Esk-ceptional Launceston

Lee Atkinson
Wednesday, July 19, 2006
Pack your walking shoes if you're heading to Launceston, Tasmania's second largest city and the third oldest city in Australia (after Sydney and Hobart). Situated 50 kilometres from the north coast at the junction of the North Esk, South Esk and Tamar rivers, its mix of Victorian and Georgian architecture and abundance of riverside parks and gardens make it one of the country's prettiest cities … and one of the most foot-friendly.

Most of the attractions, accommodation and nightlife are within a four or five-block radius of the city centre, including the city's star attraction Cataract Gorge. Ten minutes walk from the city centre, this Victorian-era park is a piece of wilderness in the heart of the city. The spectacular gorge extends from the mouth of the South Esk River at King's Bridge and winds its way up the river to the Trevallyn hydroelectric dam five kilometres upstream. The reserve is popular with walkers, river rafters, rock climbers and abseilers. The chairlift crossing the gorge is the longest single-span lift in the world and there is a restaurant and a kiosk in the grounds. On the southern side of the basin is a 50-metre swimming pool that includes a full-length wading pool for young children.

From Cataract Gorge you can follow the river via Kings Park, Royal Park and Old Launceston Seaport. Along the way, jump aboard a river cruiser at Home Point or drop into Ritchie's Mill and browse the provedore or treat yourself to the best lunch in town at Stillwater River Café. During the day this elegant restaurant in the restored riverside mill has a casual café atmosphere, with extensive outdoor dining overlooking the Tamar River and the basin yachts. At night, it's fine dining with Australian cuisine with a strong Asian influence and plenty of fresh Tasmanian seafood. Each dish is matched with the best local wine.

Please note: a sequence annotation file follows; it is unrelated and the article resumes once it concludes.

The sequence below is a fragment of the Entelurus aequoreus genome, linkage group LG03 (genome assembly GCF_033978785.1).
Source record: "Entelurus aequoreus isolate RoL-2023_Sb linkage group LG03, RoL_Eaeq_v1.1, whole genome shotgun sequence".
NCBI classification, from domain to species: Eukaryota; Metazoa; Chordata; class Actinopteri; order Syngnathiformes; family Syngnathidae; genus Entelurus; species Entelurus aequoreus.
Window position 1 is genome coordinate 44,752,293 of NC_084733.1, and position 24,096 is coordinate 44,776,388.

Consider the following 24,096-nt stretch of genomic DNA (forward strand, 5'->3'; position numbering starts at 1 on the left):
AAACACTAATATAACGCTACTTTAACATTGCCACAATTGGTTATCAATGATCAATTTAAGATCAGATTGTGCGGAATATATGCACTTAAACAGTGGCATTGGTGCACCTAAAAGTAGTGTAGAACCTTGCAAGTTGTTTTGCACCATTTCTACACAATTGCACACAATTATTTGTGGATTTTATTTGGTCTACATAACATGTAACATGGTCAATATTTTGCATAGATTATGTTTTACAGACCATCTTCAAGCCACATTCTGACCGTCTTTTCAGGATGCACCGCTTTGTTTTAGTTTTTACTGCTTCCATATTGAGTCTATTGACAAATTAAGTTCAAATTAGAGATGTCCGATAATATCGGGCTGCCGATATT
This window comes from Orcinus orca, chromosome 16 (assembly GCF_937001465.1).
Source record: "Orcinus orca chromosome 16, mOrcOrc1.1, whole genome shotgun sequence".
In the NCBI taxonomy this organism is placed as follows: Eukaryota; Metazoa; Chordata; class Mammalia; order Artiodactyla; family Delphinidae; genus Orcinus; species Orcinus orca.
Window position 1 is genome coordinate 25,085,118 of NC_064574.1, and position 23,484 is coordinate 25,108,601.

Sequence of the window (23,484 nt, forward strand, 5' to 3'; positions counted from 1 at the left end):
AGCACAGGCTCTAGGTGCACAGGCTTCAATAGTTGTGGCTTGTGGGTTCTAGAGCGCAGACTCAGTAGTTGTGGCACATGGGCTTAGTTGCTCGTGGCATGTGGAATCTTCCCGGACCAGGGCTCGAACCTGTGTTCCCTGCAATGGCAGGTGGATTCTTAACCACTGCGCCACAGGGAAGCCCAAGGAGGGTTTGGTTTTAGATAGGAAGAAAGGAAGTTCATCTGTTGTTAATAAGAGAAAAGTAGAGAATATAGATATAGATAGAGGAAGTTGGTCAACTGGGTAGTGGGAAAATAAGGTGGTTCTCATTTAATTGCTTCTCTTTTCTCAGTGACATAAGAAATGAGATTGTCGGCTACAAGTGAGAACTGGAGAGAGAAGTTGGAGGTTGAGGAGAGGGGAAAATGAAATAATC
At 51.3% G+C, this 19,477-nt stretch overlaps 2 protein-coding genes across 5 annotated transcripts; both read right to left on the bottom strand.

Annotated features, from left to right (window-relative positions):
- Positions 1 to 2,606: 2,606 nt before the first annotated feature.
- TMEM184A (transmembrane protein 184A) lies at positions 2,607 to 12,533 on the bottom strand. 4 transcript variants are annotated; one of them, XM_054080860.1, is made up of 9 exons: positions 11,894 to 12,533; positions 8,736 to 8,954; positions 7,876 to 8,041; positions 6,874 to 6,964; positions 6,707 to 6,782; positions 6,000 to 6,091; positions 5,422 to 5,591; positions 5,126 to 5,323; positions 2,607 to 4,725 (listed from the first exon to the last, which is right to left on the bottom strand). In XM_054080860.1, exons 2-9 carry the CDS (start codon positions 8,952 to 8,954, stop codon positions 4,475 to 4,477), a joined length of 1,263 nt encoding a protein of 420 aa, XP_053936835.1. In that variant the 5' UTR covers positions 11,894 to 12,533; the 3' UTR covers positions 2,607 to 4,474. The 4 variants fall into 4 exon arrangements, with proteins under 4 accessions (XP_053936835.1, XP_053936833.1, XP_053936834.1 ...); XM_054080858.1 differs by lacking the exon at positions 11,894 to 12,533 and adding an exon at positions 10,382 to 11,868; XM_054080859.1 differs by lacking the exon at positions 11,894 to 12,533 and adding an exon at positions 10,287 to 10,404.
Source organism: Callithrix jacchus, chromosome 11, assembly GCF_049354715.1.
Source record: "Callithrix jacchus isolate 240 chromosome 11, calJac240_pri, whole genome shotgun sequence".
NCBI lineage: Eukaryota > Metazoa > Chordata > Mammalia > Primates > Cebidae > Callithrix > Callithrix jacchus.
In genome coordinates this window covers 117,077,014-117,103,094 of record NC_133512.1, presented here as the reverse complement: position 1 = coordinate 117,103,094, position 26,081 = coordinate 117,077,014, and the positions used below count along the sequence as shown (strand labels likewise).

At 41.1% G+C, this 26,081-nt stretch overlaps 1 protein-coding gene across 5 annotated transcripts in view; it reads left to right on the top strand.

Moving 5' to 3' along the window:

Cross the river to the Inveresk Cultural Precinct, where you'll find the Queen Victoria Museum and Art Gallery, the largest museum and art gallery in Australia located outside a capital city. The Museum is located on two sites, the original purpose-built building in Royal Park and the Inveresk site, once the Launceston Railway Workshops. These once-derelict railway workshops have been transformed into an innovative industrial museum with art galleries housing Australian colonial art, contemporary craft and design, a blacksmith's shop, railways and migration exhibitions and more.

Back on the other side of the river, City Park, the largest and most impressive of Launceston's many beautiful parks and gardens, was developed in the 1820s by Australia's first horticultural society. The park's 13 hectares feature fine Victorian gardens, a troop of Japanese macaques at Monkey Island, a giant chess board, a bandstand and a beautiful conservatory full of exotic hothouse plants. At the park's entrance, the Design Centre of Tasmania showcases the best of Tasmanian timber design and craftsmanship, with changing exhibitions of everything from furniture to sculpture in a specially-designed gallery space. The well-stocked shop selling Tasmanian-made art and furniture is a great place to pick up a high-quality, original souvenir.

Opposite the park, the National Automobile Museum of Tasmania is a must for car enthusiasts, housing an $8 million collection of cars and motorbikes from across the motoring era. Vehicles on show when the museum opened included an 1960s E-type Jaguar, three 1995 Ducati 916 motorbikes, a Lamborghini Urraco Ferrari 308 GTB, a Maserati Merak, a Stutz 8 limousine, a Model T Ford van, a 1949 Rolls Royce Silver Wraith, a 1928 20-HP Rolls Royce, a 1946 Packard Clipper and a 1961 Rolls Royce Silver Shadow.

Other attractions include Penny Royal World, a theme park offering a variety of 19th-century activities, including a reconstructed 19th-century mill with a 16.5-metre windmill, a fort, a gunpowder mill, a paddle steamer and a cannon foundry.

You can visit a real mill, the Waverley Woollen Mills, on the edge of town. Established in 1874, this is Australia's oldest woollen mill. It also has a hydroelectric generating plant which dates back to 1889 and which the company claims to be the oldest in the southern hemisphere. Conducted tours of the mill are available and you can buy woollen garments at the mill's showroom.

Beer lovers can take a guided tour of the Boag's Brewery, which has been brewing on the banks of the Esk River since 1883. The tour takes in all the processes that produce the amber liquid and includes a free tasting at the end of the visit.

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